Farming for bustards and linnets…

Posted on Friday, October 11th, 2013

…and plenty more besides! We have been doing lots of work on our second release site over the last few months, all targeted at great bustards but with lots of benefits for other farmland birds too. The site has a range of options funded by Higher Level Stewardship, the government agri-environment scheme, providing nesting habitat, chick rearing habitat and winter feeding habitat for birds such as skylark, lapwing and corn bunting.

Even this summer, before most of these options were established, the site proved successful in attracting stone-curlews, lapwings and even a calling quail. As we approach the winter, an area of barley and rape which has been left uncut is now supporting a flock of at least 300 linnets. Some of these (by our count, about 200, with a few goldfinches too!) are in the picture above. Merlins have been seen there several times. Bustards have given it their seal of approval too – birds released elsewhere have found it independently, and spent long periods there.

We have only been managing the site for just over a year, and as the habitats develop it should become ever more attractive to the wide range of threatened farmland bird species which live on and around Salisbury Plain.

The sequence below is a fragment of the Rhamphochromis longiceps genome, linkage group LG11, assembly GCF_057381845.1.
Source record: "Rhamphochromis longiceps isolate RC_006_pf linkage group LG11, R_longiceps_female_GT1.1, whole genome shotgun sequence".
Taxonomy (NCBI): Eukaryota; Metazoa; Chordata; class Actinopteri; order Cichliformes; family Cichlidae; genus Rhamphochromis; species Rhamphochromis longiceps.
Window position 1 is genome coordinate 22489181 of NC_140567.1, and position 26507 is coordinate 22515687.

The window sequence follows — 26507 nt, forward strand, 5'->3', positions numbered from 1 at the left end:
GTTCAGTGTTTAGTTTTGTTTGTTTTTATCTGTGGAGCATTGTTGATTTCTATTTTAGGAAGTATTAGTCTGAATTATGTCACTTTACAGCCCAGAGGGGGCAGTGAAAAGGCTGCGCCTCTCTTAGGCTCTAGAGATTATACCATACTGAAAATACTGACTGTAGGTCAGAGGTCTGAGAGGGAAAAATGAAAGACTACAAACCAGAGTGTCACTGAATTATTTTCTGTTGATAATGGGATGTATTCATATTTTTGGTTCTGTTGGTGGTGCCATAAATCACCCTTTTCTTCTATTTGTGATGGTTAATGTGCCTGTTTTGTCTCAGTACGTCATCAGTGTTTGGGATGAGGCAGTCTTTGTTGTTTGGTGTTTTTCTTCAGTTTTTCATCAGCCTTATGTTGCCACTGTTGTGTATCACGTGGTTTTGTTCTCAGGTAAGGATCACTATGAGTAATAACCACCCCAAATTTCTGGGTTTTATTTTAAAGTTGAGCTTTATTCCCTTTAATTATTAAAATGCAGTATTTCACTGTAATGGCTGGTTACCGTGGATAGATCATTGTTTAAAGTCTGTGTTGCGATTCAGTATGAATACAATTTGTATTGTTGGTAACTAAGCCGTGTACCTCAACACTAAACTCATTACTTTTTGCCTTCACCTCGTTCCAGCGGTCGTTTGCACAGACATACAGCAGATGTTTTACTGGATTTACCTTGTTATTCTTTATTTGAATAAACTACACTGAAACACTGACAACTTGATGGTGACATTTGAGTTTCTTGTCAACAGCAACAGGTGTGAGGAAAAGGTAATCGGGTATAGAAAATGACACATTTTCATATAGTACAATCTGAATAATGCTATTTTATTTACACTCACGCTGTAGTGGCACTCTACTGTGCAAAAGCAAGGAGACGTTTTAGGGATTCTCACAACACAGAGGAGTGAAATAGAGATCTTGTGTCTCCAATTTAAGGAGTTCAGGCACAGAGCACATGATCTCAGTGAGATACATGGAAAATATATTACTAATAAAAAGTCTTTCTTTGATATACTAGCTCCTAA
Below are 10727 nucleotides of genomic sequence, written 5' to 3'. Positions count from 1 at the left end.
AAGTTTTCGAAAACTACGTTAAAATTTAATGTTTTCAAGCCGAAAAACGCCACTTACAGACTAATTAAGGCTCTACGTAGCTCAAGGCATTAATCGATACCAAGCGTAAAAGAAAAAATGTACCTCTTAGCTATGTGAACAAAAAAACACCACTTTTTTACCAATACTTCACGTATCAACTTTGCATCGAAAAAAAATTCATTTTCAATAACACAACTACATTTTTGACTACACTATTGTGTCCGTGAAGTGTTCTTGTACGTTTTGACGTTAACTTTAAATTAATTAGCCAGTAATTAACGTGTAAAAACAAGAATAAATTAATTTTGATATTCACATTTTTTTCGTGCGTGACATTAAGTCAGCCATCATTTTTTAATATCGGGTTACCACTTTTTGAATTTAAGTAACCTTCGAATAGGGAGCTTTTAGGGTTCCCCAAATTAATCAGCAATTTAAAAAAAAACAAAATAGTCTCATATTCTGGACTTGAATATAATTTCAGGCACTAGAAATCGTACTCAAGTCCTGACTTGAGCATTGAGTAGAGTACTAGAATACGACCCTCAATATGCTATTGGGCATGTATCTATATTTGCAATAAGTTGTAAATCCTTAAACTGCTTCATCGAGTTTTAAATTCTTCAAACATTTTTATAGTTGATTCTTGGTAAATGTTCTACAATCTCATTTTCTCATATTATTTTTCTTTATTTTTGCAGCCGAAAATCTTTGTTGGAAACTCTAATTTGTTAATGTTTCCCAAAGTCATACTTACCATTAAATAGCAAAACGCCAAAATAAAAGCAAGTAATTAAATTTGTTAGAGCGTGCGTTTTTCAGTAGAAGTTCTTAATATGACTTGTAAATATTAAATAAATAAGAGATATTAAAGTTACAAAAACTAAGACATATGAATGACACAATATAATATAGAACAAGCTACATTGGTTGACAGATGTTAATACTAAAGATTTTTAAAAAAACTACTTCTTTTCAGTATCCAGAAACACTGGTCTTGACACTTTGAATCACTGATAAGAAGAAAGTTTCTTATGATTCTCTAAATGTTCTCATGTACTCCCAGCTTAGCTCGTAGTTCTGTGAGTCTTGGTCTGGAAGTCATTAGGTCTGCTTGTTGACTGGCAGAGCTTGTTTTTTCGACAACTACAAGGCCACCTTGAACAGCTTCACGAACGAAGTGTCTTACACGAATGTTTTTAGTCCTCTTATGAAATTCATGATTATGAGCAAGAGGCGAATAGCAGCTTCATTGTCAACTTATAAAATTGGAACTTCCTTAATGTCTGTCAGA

Categories: Great Bustards, LIFE +, News

Andrew Taylor

Posted by Andrew Taylor

Andrew has worked for the RSPB in Wiltshire for three years, mainly as part of the Wessex Stone-curlew Project. In March 2011,he joined the LIFE+ team.

2 Responses to “Farming for bustards and linnets…”

  1. Chris Griffiths says:

    Why is it that Salisbury Plain is being used primarily as the site for reintroduction of the Great Bustard?
    Also is the reintroduction of the Great Bustard having any effect on other species in the area? Positive or Negative?

    • Andrew Taylor says:

      Chris,
      Salisbury Plain was one of the last areas in the UK where great bustards survived before becoming extinct in the early 1800s. It was specifically chosen because it is thought not to have changed too much since then, compared to other areas where bustards used to occur. I think the effect of the project on other wildlife can only be positive, as the low intensity farming we promote to support bustards is excellent for a wide range of other farmland wildlife.
      Andrew

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